Make haste - These words are supplied by our translators. The first word in Psalm 40:13, rendered "be pleased," is here omitted in the original. The psalm in the Hebrew begins abruptly - "O God, to deliver me," - leaving the impression that this is a fragment - a fragment commencing without even the care necessary to make the grammatical construction complete.
Let them be ashamed and confounded that seek after my soul: let them be turned backward, and put to confusion, that desire my hurt.
Let them be ashamed and confounded that seek after my soul - The only change here from Psalm 40:14, is the omission of the word "together" which occurs there, and the omission of the words "to destroy it."
Let them be turned backward, and put to confusion, that desire my hurt - This corresponds in the Hebrew entirely with Psalm 40:14.
Let them be turned back for a reward of their shame that say, Aha, aha.
Let them be turned back for a reward of their shame - The only change which occurs in this verse is the substitution of the milder phrase "Let them be turned back," for "Let them be desolate." See the notes at Psalm 40:15.
Let all those that seek thee rejoice and be glad in thee: and let such as love thy salvation say continually, Let God be magnified.
Let all those that seek thee ... - The only change in this verse from Psalm 40:16, is in the insertion of the word "and" in the beginning of the second clause - "and let such as love," etc.
But I am poor and needy: make haste unto me, O God: thou art my help and my deliverer; O LORD, make no tarrying.
But I am poor and needy - This is the same as in Psalm 40:17.
Make haste unto me, O God - Hebrew, אלהים 'Elohiym. In the parallel place in Psalm 40:17, this is, "The Lord thinketh upon me," - where the Hebrew word is not אלהים 'Elohiym, but אדני tub ,my 'Adonāy (Lord). The word "make haste" seems to have been introduced here by design - thus carrying out the main idea in Psalm 40, but turning here to "petition" what is there stated as a "fact."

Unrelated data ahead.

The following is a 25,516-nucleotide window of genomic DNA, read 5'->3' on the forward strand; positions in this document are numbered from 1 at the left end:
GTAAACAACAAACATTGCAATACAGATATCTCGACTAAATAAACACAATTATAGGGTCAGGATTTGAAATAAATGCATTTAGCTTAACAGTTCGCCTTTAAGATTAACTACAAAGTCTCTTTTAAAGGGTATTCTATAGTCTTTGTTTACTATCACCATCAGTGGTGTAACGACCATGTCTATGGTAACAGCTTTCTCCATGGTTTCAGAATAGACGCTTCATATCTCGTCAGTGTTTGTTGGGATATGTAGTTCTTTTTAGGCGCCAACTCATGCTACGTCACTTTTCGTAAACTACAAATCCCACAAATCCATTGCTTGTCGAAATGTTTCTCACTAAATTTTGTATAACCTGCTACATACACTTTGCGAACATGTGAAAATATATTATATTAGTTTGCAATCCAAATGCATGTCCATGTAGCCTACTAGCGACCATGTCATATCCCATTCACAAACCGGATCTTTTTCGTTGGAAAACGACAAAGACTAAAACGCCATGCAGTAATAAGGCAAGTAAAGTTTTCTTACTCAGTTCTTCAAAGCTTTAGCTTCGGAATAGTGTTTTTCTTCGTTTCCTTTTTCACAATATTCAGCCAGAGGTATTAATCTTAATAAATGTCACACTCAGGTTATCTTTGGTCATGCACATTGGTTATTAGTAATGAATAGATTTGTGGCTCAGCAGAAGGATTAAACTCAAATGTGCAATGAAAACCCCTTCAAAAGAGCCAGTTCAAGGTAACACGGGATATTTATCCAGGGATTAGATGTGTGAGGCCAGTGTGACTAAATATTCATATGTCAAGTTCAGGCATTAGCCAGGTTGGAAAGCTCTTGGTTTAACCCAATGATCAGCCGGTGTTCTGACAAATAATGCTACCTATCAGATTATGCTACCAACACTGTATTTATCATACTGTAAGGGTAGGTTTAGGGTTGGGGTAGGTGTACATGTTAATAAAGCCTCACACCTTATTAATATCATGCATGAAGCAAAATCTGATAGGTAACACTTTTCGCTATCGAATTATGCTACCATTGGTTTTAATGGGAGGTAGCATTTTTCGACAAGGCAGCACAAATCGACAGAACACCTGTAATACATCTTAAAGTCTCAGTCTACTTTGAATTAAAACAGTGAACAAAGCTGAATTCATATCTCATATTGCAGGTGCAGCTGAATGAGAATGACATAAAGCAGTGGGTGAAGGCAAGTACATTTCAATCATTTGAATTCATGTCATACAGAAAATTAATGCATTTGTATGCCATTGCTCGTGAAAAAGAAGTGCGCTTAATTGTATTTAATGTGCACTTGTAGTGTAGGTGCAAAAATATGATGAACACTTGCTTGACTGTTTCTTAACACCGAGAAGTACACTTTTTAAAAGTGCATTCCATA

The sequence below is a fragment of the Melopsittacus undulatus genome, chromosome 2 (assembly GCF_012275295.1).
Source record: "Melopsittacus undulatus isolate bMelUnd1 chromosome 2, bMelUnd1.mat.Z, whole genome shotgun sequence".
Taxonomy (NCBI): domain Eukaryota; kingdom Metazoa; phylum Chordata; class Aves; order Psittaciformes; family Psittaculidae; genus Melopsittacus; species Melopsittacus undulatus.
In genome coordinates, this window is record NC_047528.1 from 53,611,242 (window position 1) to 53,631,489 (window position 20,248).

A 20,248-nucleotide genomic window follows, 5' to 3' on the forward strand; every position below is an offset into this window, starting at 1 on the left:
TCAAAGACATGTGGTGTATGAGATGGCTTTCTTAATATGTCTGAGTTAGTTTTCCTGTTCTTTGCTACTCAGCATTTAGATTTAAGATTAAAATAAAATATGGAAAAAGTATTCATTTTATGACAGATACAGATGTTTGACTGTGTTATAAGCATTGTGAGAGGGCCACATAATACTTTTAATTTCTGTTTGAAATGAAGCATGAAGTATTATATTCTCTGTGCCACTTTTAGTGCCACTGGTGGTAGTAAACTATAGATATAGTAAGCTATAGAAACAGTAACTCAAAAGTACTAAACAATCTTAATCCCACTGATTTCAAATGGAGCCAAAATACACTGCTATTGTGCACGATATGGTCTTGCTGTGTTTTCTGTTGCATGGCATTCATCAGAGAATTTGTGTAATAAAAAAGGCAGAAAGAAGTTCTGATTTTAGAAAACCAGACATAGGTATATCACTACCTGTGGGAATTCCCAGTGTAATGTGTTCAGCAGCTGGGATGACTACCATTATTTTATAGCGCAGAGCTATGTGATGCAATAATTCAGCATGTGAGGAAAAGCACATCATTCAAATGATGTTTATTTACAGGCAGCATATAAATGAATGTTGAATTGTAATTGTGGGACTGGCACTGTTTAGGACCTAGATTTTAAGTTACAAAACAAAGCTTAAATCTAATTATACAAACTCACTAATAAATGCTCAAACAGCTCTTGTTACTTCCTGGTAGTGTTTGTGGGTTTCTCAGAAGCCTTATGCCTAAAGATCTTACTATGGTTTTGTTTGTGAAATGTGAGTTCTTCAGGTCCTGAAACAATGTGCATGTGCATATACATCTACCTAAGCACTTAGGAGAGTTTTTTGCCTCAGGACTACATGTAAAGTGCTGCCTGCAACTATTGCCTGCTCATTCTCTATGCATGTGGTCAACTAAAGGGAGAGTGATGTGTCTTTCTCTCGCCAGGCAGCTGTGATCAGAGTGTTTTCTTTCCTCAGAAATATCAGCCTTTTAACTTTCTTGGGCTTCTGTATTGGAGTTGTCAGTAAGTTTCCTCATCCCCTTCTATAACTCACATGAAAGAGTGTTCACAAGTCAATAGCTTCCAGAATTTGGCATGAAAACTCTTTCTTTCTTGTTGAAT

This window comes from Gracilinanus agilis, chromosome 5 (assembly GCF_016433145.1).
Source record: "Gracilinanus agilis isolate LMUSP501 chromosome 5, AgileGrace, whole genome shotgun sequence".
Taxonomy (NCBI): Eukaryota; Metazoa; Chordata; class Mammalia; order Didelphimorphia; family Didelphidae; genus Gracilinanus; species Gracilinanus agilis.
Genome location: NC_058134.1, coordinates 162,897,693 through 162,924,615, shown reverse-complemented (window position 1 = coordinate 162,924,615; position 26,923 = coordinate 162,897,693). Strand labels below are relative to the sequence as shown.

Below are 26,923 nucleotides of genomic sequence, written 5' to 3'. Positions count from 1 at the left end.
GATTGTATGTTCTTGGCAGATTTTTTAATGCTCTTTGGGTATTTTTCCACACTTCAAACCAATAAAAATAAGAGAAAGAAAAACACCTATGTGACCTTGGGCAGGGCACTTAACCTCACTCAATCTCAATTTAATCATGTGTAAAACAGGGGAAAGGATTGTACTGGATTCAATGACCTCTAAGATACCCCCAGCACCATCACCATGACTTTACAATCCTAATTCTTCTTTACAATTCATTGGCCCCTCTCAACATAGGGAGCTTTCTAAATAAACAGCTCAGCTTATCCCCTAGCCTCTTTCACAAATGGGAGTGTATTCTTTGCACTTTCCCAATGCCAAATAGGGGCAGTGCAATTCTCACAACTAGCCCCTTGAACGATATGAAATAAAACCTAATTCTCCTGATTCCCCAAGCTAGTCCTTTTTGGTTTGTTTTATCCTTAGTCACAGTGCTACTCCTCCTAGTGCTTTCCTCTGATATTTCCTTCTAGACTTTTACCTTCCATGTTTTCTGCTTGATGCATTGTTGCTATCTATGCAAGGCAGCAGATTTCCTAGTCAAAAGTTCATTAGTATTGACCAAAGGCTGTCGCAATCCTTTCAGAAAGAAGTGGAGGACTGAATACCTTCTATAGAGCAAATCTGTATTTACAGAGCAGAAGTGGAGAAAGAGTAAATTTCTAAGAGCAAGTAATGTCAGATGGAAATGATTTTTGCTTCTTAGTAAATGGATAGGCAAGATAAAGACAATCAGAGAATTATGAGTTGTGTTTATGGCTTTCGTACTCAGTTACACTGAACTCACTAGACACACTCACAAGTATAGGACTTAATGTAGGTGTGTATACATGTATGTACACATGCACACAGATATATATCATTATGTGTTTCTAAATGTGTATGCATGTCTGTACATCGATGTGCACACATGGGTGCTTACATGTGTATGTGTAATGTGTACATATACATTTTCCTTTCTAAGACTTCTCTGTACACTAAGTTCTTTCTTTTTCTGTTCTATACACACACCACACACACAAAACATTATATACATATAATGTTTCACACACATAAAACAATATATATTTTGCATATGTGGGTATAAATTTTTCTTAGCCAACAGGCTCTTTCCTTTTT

Thou art my help and my deliverer ... - The close of the psalm is the same as the close of Psalm 40, except that the word Lord (Yahweh) is used here instead of "God" (אלהים 'Elohiym). It is not possible to ascertain whether these changes were mere matters of taste, or whether they were designed to adapt the psalm to some new circumstance, or to the special feelings of the psalmist at the time. There is no evidence that they are mere errors of transcribers, and indeed the changes are so made that this cannot be supposed. The change of the names אלהים 'Elohiym, יהוה Yahweh, and אדני 'Adonāy, for example, is such as must have been by design, and could not have been made by copyists. But what that design was must remain unknown. The alterations do not in any way, as far as we can understand, affect the sense.